Riot: for fast, expressive and focused unit tests

JustinRiot is a new Ruby test framework by Justin Knowlden that focuses on faster testing. Justin was frustrated with his slow running test suites, despite employing techniques such as using factories, mocks and avoiding database access. He realized that a slow-running suite makes one reluctant to run it or expand it – not good.

With Riot, each test consists of a block which forms a single assertion on the topic of the test, keeping the tests focused. Tests run in a specific context, and the setup code is only run once per context, further contributing to the speed of your test suite, and unlike some Ruby test frameworks, such as Shoulda, that rely on or are based on Test::Unit, Riot has taken a new approach for speed purposes. In Justin’s own comparisons, Riot comes out about twice as fast as Test::Unit.

Here’s an example Riot test (from the README):

context "a new user" do
  setup { User.new(:email => 'foo@bar.com') }
  asserts("email address") { topic.email }.equals('foo@bar.com')
end

Riot’s comprehensive README also includes lots of examples and details on how to modify your Rakefile to run your Riot test suite in different frameworks. The full documentation is available online here.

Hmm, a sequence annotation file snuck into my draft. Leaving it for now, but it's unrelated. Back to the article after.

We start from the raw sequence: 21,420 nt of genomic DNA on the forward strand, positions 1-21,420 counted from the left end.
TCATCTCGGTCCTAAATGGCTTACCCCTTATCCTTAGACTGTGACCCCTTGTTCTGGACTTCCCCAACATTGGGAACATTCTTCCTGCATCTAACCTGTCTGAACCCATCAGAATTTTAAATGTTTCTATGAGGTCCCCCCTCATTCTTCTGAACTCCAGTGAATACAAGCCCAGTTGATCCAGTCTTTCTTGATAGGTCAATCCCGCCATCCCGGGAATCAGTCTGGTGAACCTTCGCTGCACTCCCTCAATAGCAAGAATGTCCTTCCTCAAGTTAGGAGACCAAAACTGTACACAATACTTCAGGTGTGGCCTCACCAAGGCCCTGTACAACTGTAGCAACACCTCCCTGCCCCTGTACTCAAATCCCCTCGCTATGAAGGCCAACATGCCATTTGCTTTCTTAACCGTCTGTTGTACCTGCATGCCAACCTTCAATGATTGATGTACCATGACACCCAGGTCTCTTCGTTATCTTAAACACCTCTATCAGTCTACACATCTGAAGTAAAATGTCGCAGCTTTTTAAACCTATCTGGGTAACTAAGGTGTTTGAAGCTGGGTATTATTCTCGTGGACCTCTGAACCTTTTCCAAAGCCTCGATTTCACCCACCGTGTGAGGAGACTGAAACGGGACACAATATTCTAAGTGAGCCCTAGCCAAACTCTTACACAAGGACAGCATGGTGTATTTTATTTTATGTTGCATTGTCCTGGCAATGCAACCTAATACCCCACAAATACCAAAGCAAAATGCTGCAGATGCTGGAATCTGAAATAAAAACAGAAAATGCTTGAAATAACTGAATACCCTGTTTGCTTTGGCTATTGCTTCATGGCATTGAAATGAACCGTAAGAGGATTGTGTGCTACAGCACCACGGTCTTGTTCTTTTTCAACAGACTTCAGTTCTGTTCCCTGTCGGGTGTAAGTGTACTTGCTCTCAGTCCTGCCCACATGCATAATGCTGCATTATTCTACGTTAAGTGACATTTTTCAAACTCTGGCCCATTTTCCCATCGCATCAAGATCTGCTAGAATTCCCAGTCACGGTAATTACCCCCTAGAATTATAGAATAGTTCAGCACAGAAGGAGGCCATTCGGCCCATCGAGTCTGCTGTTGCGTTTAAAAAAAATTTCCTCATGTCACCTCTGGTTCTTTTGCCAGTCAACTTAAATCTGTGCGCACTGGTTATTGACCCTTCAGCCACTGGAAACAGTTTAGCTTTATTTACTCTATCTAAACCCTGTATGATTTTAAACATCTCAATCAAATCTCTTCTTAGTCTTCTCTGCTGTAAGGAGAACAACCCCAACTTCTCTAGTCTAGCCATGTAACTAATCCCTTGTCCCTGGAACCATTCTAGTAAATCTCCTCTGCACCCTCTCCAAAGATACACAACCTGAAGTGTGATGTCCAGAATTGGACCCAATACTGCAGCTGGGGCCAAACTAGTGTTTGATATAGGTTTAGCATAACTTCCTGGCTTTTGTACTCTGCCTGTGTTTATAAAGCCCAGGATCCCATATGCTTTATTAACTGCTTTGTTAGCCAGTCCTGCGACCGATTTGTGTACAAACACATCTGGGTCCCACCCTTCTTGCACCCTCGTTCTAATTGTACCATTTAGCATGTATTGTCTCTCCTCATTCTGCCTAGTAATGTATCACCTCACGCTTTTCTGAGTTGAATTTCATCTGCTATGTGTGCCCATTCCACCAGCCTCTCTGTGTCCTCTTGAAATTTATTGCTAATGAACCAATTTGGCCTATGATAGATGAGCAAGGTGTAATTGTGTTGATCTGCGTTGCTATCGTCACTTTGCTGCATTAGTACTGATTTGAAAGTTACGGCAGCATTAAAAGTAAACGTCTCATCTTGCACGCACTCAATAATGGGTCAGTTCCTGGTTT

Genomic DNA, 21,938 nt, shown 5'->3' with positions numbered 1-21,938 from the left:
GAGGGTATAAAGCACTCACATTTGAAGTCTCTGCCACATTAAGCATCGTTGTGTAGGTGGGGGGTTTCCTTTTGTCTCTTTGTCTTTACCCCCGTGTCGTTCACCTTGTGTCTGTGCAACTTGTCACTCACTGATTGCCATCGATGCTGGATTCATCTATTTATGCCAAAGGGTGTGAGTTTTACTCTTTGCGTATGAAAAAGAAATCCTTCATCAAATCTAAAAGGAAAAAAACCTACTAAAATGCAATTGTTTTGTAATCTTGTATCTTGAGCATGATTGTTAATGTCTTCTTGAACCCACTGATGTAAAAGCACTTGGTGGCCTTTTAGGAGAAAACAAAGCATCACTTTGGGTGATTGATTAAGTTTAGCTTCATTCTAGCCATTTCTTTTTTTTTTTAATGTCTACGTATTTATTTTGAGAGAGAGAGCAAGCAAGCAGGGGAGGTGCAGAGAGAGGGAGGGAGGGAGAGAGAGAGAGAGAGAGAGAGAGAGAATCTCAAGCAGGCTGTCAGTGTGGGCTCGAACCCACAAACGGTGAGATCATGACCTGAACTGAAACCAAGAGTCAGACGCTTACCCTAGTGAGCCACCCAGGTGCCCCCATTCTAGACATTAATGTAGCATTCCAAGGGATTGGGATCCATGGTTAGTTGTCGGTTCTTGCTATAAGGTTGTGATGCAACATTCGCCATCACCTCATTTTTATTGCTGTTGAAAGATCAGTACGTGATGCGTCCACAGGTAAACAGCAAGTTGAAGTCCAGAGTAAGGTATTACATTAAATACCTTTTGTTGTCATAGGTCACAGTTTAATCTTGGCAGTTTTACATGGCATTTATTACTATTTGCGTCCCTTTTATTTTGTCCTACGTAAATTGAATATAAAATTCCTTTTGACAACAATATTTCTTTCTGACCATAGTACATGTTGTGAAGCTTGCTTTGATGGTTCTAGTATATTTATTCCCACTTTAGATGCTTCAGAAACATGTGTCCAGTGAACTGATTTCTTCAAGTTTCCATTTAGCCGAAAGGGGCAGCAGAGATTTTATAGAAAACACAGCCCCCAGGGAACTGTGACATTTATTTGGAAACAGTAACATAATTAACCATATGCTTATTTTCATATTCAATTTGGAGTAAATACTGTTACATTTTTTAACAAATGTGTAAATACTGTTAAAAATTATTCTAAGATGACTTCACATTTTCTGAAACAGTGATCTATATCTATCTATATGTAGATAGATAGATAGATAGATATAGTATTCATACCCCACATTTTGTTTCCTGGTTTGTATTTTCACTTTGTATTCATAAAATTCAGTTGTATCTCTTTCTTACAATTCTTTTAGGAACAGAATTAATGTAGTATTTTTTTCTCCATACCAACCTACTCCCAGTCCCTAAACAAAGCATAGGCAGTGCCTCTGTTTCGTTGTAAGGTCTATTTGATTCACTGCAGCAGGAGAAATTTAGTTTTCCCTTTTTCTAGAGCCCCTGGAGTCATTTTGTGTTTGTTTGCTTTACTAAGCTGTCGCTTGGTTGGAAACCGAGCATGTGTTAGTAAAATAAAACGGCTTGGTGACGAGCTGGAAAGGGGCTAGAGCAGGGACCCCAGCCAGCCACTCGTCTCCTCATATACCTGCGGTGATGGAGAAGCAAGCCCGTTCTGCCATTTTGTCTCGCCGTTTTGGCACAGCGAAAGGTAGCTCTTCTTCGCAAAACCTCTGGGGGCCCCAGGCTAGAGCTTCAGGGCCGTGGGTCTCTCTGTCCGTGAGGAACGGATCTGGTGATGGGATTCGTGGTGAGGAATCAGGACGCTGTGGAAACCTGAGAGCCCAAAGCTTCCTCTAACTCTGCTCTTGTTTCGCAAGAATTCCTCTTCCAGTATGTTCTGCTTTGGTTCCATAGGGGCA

You can install Riot as a gem from Gemcutter:

sudo gem sources -a http://gemcutter.org
sudo gem install riot

Justin also has a spin-off project called Riot Rails, which includes some Rails-related macros for testing your Ruby On Rails code, and Alex Young has written a Javascript port of Riot which is worth checking out too. He also has his own look at Riot and demonstrates how Riot can reduce redundancy in tests.

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Planet Argon Podcast, Episode 2: The Letter Scotch

Earlier this week our new podcast was approved and is now available in the Apple iTunes Store. We’re also soliciting topic ideas for future episodes on brainstormr.

We posted Episode 2, The Letter Scotch, yesterday for your enjoyment. In this episode, we covered a handful of web browser tools that we use (and detest) to debug <span class="caps">HTML</span>, CSS, and JavaScript. This included Web Inspector, Firebug, DebugBar, and a handful of other tools. We all have slightly different preferences, depending on the tasks that we&#8217;re working on and the team had an open dialogue about the pros/cons of each of these tools.


You can learn more about and listen to our podcast at <a href="http://planetargon.com/podcast">http://planetargon.com/podcast</a>.


<p>Thanks in advance for listening!</p><div class="feedflare">